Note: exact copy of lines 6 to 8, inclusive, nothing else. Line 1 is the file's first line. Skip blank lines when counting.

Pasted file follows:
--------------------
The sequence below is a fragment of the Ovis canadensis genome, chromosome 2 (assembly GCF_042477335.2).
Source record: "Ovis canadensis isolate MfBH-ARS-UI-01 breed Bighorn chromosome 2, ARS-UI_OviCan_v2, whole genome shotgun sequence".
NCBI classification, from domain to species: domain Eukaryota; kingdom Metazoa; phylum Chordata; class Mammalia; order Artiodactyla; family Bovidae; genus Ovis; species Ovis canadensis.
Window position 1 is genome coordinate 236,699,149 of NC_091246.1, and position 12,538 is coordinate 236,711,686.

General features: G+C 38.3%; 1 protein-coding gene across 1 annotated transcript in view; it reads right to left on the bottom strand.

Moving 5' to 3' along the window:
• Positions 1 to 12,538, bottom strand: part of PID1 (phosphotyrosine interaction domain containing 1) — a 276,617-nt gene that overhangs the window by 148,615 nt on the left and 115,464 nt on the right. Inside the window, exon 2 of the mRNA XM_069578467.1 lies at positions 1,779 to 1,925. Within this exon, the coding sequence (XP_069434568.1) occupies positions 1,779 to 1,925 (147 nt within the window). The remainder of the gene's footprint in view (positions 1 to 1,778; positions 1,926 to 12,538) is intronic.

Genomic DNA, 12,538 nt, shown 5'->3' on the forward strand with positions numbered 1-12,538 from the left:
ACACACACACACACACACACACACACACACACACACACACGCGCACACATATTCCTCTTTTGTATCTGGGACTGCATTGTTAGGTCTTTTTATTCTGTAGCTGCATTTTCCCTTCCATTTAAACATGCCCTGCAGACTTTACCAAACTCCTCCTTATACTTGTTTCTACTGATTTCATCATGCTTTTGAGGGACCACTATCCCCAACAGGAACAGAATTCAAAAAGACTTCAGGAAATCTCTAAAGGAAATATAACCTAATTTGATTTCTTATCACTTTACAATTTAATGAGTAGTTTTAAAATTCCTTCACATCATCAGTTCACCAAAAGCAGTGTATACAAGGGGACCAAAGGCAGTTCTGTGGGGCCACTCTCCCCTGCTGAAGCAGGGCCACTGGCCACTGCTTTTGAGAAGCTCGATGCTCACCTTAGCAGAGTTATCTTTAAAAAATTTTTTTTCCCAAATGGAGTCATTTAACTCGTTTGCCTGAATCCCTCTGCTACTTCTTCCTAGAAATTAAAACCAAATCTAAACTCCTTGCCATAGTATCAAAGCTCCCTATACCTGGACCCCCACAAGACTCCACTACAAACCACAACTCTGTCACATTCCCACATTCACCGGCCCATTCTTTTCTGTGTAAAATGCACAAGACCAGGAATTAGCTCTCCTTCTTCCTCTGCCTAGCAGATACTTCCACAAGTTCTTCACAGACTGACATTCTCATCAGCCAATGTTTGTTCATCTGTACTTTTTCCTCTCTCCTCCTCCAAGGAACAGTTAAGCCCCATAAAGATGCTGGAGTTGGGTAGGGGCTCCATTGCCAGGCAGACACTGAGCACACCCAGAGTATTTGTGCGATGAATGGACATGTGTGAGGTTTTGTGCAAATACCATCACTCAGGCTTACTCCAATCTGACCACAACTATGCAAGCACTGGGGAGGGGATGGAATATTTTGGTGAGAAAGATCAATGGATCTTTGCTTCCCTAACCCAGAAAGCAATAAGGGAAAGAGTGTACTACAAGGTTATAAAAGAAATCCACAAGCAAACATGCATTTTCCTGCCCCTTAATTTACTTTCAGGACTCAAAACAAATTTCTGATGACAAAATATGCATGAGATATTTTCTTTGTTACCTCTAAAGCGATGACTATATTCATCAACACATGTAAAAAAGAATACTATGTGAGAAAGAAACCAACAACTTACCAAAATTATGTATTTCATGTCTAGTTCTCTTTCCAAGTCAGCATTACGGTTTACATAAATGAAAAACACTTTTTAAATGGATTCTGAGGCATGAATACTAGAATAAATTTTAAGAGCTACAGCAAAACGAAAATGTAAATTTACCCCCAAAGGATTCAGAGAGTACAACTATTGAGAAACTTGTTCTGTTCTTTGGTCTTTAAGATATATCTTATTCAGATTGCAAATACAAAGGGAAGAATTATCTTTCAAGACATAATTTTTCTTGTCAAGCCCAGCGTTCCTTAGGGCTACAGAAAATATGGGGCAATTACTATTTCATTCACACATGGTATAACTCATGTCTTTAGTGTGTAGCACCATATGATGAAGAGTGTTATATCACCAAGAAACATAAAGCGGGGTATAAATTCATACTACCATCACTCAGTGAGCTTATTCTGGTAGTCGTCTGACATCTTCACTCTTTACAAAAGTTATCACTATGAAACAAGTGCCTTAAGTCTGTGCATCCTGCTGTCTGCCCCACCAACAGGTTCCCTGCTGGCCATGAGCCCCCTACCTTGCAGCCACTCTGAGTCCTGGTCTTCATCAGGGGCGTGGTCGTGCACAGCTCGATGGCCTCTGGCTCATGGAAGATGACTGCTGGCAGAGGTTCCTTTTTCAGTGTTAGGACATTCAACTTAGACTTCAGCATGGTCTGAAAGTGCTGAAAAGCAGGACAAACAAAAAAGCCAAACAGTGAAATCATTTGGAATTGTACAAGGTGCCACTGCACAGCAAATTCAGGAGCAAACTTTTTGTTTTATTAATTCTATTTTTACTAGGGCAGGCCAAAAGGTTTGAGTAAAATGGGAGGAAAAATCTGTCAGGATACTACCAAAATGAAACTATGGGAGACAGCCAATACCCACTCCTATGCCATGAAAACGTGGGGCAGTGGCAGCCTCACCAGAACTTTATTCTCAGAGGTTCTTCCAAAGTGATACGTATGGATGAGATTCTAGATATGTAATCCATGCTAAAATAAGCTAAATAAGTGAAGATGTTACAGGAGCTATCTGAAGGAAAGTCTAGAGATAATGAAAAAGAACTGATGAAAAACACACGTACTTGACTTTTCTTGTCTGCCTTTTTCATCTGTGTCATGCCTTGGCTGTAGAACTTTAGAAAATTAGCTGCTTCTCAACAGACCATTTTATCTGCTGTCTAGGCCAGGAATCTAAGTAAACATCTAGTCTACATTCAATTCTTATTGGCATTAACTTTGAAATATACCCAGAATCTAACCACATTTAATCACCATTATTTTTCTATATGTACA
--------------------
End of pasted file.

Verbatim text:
Moving 5' to 3' along the window:
• Positions 1 to 12,538, bottom strand: part of PID1 (phosphotyrosine interaction domain containing 1) — a 276,617-nt gene that overhangs the window by 148,615 nt on the left and 115,464 nt on the right. Inside the window, exon 2 of the mRNA XM_069578467.1 lies at positions 1,779 to 1,925. Within this exon, the coding sequence (XP_069434568.1) occupies positions 1,779 to 1,925 (147 nt within the window). The remainder of the gene's footprint in view (positions 1 to 1,778; positions 1,926 to 12,538) is intronic.

Genomic DNA, 12,538 nt, shown 5'->3' on the forward strand with positions numbered 1-12,538 from the left: